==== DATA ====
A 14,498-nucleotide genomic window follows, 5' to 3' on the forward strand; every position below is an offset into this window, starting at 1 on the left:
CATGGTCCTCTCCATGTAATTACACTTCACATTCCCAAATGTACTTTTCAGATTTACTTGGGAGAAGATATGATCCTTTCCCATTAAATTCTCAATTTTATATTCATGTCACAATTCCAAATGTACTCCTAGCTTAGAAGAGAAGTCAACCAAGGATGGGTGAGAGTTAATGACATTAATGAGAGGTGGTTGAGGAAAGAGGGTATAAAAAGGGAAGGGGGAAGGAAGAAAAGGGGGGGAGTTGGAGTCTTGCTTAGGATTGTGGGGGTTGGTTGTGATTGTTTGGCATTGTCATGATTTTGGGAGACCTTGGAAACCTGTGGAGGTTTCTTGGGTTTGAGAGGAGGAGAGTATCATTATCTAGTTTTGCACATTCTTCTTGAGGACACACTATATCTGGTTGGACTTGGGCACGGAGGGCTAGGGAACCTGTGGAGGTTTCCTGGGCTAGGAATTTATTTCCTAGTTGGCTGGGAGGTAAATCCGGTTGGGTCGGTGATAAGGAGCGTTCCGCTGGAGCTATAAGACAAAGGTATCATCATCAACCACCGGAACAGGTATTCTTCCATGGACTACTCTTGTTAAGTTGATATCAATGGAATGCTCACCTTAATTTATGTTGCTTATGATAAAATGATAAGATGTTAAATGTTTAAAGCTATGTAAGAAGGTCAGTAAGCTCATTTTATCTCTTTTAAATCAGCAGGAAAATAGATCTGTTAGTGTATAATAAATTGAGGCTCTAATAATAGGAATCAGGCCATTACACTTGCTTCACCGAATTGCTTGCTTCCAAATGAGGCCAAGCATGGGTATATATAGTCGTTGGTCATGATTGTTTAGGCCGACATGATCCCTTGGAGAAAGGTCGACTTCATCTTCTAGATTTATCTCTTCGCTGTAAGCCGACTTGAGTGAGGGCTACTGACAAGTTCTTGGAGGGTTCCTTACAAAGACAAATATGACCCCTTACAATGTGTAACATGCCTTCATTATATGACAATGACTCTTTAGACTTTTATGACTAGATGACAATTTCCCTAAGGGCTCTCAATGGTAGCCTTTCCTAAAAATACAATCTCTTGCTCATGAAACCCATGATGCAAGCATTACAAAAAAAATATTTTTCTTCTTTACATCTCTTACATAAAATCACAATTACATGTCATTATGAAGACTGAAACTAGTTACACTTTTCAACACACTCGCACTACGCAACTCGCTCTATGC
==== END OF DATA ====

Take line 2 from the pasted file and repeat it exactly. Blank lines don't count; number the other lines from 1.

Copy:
CATGGTCCTCTCCATGTAATTACACTTCACATTCCCAAATGTACTTTTCAGATTTACTTGGGAGAAGATATGATCCTTTCCCATTAAATTCTCAATTTTATATTCATGTCACAATTCCAAATGTACTCCTAGCTTAGAAGAGAAGTCAACCAAGGATGGGTGAGAGTTAATGACATTAATGAGAGGTGGTTGAGGAAAGAGGGTATAAAAAGGGAAGGGGGAAGGAAGAAAAGGGGGGGAGTTGGAGTCTTGCTTAGGATTGTGGGGGTTGGTTGTGATTGTTTGGCATTGTCATGATTTTGGGAGACCTTGGAAACCTGTGGAGGTTTCTTGGGTTTGAGAGGAGGAGAGTATCATTATCTAGTTTTGCACATTCTTCTTGAGGACACACTATATCTGGTTGGACTTGGGCACGGAGGGCTAGGGAACCTGTGGAGGTTTCCTGGGCTAGGAATTTATTTCCTAGTTGGCTGGGAGGTAAATCCGGTTGGGTCGGTGATAAGGAGCGTTCCGCTGGAGCTATAAGACAAAGGTATCATCATCAACCACCGGAACAGGTATTCTTCCATGGACTACTCTTGTTAAGTTGATATCAATGGAATGCTCACCTTAATTTATGTTGCTTATGATAAAATGATAAGATGTTAAATGTTTAAAGCTATGTAAGAAGGTCAGTAAGCTCATTTTATCTCTTTTAAATCAGCAGGAAAATAGATCTGTTAGTGTATAATAAATTGAGGCTCTAATAATAGGAATCAGGCCATTACACTTGCTTCACCGAATTGCTTGCTTCCAAATGAGGCCAAGCATGGGTATATATAGTCGTTGGTCATGATTGTTTAGGCCGACATGATCCCTTGGAGAAAGGTCGACTTCATCTTCTAGATTTATCTCTTCGCTGTAAGCCGACTTGAGTGAGGGCTACTGACAAGTTCTTGGAGGGTTCCTTACAAAGACAAATATGACCCCTTACAATGTGTAACATGCCTTCATTATATGACAATGACTCTTTAGACTTTTATGACTAGATGACAATTTCCCTAAGGGCTCTCAATGGTAGCCTTTCCTAAAAATACAATCTCTTGCTCATGAAACCCATGATGCAAGCATTACAAAAAAAATATTTTTCTTCTTTACATCTCTTACATAAAATCACAATTACATGTCATTATGAAGACTGAAACTAGTTACACTTTTCAACACACTCGCACTACGCAACTCGCTCTATGC